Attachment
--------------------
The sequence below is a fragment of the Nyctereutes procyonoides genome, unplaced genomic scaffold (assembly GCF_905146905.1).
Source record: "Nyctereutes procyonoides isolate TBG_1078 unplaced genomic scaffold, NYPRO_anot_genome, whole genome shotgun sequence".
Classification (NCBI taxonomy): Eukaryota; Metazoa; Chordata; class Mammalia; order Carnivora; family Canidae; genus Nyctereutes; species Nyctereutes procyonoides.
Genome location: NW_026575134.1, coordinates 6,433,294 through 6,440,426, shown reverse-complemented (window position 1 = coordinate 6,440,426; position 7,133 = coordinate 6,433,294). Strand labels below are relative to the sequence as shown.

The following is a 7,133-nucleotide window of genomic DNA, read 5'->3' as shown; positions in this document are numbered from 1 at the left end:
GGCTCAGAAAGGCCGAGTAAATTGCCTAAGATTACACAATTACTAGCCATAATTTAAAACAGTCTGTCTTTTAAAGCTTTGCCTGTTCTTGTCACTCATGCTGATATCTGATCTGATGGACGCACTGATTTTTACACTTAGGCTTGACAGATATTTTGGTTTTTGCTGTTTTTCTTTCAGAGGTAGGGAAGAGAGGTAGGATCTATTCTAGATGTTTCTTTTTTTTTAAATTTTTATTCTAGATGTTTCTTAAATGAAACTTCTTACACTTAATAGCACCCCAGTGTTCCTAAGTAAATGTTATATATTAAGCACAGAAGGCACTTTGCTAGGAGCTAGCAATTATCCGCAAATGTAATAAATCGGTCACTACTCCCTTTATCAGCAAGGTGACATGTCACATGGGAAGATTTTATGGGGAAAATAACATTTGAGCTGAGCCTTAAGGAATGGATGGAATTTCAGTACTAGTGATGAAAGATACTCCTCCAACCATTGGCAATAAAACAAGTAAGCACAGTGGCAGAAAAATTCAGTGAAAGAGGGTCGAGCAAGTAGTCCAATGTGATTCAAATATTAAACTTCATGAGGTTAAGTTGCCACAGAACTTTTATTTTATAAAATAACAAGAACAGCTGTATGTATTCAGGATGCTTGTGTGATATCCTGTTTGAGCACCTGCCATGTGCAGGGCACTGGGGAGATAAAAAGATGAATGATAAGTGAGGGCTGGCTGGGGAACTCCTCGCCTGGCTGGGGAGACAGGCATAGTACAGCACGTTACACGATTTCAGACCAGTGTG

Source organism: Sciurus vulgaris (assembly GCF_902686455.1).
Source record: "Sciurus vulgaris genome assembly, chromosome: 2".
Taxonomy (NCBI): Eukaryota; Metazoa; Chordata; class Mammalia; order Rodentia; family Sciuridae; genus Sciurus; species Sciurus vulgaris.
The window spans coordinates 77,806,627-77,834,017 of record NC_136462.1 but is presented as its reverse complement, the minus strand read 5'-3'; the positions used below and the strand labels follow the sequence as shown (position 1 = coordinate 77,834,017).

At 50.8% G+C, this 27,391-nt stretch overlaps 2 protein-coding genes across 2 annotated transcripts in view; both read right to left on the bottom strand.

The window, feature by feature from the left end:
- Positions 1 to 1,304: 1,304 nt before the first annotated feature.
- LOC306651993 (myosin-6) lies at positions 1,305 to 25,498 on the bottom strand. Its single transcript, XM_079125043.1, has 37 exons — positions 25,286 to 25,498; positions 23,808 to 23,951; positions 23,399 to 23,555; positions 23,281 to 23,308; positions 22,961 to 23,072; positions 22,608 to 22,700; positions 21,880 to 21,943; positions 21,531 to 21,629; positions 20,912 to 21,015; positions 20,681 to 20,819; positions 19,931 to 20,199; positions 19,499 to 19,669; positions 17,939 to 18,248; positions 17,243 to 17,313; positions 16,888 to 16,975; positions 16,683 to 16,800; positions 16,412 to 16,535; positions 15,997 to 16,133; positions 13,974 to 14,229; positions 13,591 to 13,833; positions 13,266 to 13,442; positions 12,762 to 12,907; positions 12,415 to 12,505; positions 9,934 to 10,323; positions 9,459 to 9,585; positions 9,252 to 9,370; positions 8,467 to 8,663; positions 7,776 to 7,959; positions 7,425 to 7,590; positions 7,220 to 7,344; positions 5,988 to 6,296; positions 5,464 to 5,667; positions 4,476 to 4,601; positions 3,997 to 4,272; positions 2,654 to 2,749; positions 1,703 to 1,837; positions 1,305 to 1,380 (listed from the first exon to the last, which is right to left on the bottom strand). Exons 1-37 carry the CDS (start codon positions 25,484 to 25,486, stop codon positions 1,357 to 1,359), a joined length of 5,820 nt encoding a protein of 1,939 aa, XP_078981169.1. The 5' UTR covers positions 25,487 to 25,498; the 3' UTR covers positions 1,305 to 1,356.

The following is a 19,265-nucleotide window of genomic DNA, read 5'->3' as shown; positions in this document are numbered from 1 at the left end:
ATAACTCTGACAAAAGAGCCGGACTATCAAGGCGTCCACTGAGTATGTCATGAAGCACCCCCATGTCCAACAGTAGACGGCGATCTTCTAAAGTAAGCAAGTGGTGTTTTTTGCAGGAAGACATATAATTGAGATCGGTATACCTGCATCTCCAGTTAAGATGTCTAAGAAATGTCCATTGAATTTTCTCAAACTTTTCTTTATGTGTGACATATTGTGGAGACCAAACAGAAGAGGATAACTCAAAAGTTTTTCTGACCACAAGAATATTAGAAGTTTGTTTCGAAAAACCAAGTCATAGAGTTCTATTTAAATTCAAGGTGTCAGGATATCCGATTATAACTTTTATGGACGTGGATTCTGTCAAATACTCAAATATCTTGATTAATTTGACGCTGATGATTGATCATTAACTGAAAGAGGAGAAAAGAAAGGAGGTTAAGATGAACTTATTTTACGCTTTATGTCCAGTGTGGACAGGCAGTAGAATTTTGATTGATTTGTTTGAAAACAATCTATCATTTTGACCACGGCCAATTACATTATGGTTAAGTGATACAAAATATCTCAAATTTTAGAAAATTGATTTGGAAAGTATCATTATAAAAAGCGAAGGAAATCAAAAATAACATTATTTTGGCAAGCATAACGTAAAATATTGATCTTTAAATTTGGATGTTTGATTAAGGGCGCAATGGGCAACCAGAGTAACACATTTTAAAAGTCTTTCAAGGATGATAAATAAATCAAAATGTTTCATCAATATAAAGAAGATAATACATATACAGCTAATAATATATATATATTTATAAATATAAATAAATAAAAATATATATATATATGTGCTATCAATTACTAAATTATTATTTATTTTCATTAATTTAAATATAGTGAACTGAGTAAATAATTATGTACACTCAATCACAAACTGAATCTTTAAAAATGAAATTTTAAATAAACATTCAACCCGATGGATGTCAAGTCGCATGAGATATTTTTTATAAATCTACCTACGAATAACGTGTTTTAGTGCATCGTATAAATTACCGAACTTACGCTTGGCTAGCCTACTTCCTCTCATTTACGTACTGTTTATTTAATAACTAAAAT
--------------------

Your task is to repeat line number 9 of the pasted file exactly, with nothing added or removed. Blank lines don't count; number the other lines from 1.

Taxonomy (NCBI): Eukaryota; Metazoa; Chordata; class Mammalia; order Rodentia; family Sciuridae; genus Sciurus; species Sciurus vulgaris.